Webb County Medical Examiner sees an increase in immigrant deaths

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LAREDO, TX (KGNS) - Crossing the U.S. Mexico border remains illegal and it can also have a deadly consequence.

Officials say there's been an increase in deaths from those attempting to cross the border and now the Webb County Medical Examiner's Office is at maximum capacity.

Medical Examiner, Dr. Corrine Stern, says there's been an increase in the number of people paying the ultimate price for illegally crossing the U.S. Mexico border.

Dr. Stern says they have seen a lot more border crossing deaths, so we have quickly run out of space this year.

The medical examiner goes on to say the recent heatwave we experienced had a deadly result.

Dr. Stern says, "This is the largest number I've seen in such a short period of time. In the last nine days, we've had 14 border crossing deaths that have come through this office. Just this weekend, we've had a recovery in south Webb County, Saturday night a female. Sunday night we recovered a 16-year-old who was crossing with his father and unfortunately did not survive."

The number of cases similar to those mentioned are giving a strain to the department's capacity.

Dr. Stern says, “We have portable morgue storage outside. We're full, all of our coolers are full right now. We can make more space by moving gurneys and using floor space as opposed to using table space. That's one of the ways we can get around this right now."

During an over the phone interview a few weeks ago, commissioner for precinct three, John Galo, mentioned there's a solution already in the works.

Galo says they have awarded a contract to do an expansion.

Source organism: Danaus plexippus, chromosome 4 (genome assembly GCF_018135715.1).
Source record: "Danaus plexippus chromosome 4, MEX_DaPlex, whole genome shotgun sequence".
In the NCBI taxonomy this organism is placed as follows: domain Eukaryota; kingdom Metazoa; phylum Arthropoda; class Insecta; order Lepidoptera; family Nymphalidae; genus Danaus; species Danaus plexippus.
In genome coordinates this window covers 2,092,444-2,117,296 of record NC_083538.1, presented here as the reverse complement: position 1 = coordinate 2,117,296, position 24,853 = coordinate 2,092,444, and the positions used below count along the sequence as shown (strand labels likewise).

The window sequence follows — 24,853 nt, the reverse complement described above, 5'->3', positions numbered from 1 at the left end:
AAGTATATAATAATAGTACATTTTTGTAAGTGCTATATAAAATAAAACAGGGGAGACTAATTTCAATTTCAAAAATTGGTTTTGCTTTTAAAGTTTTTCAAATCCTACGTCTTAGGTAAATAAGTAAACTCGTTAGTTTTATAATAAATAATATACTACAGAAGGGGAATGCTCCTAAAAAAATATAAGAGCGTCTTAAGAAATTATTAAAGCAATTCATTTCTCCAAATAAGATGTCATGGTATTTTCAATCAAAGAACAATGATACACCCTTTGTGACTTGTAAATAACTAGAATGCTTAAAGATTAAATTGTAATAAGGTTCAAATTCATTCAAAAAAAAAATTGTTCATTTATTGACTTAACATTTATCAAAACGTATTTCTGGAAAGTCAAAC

Although by law, cremation is possible, the commissioner said, not doing so allows loved ones to identify the bodies and see them one last time.

Galo says "She tries to maintain the body and everything as long as possible to allow the people that come from other countries to identify the remains and have closure"

Something that plays a big part in how long the bodies are stored.

Dr. Sterm says, "If we get them identified through tattoos, fingerprints, dental. We'll usually receive the paperwork in about a week, and we can release them from here. It's just the ones that we're pending DNA that stay here the longest."

DNA can usually take up to 8 months, but that's after locating relatives to compare DNA. Most of the times, their families live in hard to reach areas.

With temperatures continuing to rise, Dr. Stern stresses the dangers of crossing at this time.

The estimated storage capacity at the Medical Examiner's Office is 100.

Of the 14 bodies recovered last week, 13 were a result of dehydration.
The majority of those bodies were Mexican nationals.

Dr. Stern says a recent meeting with different national representatives has helped speed the process of repatriation of the deceased.